Tao Xingzhi was born in 1891 into a peasant family in Anwei province. He attended the China Inland Mission school where his mother worked. After the school closed, he applied to a medical school, but was turned away because he would not become a Christian. As a student at Jinling University in Nanjing, Tao became engrossed with the philosophy of Wang Yangming (1472-1829) and adopted as his name, “Zhi-xing” (“knowledge-action”) to reflect Wang’s theory.
During his final year at Jinling, he professed faith in Christianity, but he believed more in the “social gospel” than in conservative doctrines and theology. [Editor’s note: Tao is an example of the many Chinese who were influenced by the Social Gospel movement in the early part of the 20th century. Though nominally “Christian,” many did not believe in traditional Christian doctrines or associate closely with Christian churches. They are included in this dictionary because of the impact of Christian ethical and social teaching upon their lives and careers.]
Although his schooling was interrupted by the Revolution, he graduated in 1914 with a degree in literature.
With financial support from his parents and Jinling’s American principal, Tao went to the University of Illinois to study political science with the goal of working in municipal government. After completing his M.A., he transferred to Teachers College, Columbia University, because his imagination had been caught by a class about educational philosophy taught by a disciple of John Dewey. He was supported by a partial scholarship from the Chinese government.
Tao also applied for a Livingston Scholarship. In his letter to the scholarship committee, he stated his life’s goal: “to create a democracy by education and not by military revolution.” He told how he had come to realize that “no genuine republic could exist without a genuine public education” while attending a Y.M.C.A. camp at Lake Geneva the previous summer. He shared his plans to go back to work with other educators to organize an efficient system of public education so that the Chinese people could “develop and maintain a genuine Democracy which is the only realisable (sic) utopia of justice and liberty.”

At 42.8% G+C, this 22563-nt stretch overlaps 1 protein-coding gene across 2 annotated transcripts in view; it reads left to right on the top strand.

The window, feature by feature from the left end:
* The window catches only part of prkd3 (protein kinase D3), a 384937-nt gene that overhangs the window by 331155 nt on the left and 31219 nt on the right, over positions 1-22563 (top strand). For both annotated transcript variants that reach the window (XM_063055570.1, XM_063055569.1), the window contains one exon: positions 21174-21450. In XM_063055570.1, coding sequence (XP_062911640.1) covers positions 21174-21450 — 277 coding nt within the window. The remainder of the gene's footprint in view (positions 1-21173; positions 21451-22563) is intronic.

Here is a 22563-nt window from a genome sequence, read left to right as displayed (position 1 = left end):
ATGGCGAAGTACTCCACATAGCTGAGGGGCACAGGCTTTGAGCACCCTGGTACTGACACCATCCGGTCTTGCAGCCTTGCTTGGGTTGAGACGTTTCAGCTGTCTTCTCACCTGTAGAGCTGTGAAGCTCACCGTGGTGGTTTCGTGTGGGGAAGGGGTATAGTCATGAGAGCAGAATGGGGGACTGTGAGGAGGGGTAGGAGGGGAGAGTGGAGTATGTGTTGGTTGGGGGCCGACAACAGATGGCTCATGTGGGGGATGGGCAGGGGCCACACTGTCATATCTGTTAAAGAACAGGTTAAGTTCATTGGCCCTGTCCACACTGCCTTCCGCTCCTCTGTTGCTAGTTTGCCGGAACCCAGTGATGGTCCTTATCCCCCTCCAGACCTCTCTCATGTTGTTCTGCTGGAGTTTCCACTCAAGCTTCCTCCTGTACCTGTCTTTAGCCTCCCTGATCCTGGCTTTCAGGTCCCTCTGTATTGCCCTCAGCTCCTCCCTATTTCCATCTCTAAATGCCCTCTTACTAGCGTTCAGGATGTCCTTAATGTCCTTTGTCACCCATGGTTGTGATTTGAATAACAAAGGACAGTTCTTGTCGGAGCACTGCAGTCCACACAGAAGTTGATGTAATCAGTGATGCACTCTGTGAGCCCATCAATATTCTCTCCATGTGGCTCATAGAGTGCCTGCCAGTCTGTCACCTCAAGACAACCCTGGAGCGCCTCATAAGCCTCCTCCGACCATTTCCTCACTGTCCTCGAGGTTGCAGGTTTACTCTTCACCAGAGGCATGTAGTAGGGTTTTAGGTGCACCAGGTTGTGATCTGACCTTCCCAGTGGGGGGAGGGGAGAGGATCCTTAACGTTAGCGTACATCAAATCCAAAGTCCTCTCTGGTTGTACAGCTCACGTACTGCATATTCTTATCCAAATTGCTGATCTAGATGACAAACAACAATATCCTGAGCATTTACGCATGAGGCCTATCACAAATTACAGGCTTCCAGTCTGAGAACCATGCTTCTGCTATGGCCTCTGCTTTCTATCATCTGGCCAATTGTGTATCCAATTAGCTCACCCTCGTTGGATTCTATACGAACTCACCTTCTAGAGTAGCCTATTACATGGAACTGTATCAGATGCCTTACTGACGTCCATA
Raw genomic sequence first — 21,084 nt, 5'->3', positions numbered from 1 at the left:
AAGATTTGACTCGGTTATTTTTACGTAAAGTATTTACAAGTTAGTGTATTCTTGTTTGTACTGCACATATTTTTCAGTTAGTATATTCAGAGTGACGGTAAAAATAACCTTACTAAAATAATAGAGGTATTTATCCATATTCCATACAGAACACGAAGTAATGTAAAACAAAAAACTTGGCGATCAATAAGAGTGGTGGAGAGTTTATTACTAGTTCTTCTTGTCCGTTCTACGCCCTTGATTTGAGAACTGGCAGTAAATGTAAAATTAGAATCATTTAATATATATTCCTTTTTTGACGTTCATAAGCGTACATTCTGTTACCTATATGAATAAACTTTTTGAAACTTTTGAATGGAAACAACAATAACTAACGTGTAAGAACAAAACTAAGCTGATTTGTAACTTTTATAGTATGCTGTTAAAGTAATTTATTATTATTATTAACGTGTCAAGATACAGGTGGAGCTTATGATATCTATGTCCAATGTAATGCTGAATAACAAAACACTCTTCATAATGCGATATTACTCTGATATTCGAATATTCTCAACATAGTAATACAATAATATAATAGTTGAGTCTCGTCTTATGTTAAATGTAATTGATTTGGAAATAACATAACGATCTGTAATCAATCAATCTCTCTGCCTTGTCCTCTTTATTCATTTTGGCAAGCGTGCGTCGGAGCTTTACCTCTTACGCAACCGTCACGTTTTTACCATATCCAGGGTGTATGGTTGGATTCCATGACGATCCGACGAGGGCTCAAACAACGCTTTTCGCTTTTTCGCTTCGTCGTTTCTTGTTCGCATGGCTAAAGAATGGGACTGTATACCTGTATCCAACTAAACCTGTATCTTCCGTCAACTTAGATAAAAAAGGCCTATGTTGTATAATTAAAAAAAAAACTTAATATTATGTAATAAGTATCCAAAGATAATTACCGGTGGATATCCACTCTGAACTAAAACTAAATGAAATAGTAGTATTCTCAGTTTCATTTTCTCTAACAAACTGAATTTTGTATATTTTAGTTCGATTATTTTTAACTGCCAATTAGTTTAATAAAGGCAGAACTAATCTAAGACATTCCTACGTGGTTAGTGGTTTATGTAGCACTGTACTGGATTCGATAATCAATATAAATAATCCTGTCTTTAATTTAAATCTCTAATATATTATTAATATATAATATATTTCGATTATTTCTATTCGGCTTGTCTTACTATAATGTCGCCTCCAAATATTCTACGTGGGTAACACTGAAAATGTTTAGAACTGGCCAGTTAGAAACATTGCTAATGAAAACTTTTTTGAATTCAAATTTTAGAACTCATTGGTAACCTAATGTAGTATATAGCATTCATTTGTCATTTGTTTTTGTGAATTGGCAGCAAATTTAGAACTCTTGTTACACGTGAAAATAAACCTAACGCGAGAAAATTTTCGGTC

Because he did not have enough research data to complete a dissertation, his professor, Paul Monroe, asked the Dean of the school to allow Tao to have his comprehensive examination before he left Columbia. He never completed his dissertation, but received an honorary degree from St. John’s University in Shanghai.
When Tao returned to China in 1917, he joined other Dewey protéges in revolutionizing Chinese education. Guo Pingwen, the president of Southeastern University who was the first Chinese student to receive a Ph.D. from Teachers College, Columbia, hired Tao.
Though Tao’s Deweyian philosophy was not appreciated by many of his colleagues, he was elected chairman of the education department after the May Fourth Movement.
Besides serving as one of Dewey’s translators during his tour in China, he published a revised translation of Dewey’s Democracy and Education. After the Chinese Association for Educational Advancement was founded in 1922, Tao was chosen as executive secretary, and he succeeded Jiang Menglin as editor of the journal, The New Education. Tao also promoted the School Reform Decree of 1922 that placed American-style education as paramount until the Russian model prevailed in the 1950s.
The following year, after a “bout of introspection,” Tao exchanged his Western clothes for Chinese ones and became “one of the most thoroughly Chinese returned students.” At the formation of the National Association of the Mass Education Movement in August 1923 at Tsinghua, Tao was elected Secretary. A year later, his family, the James Yangchu Yen family, and the office moved to the home of the Association Chairman, Zhu Qihu, in Beijing.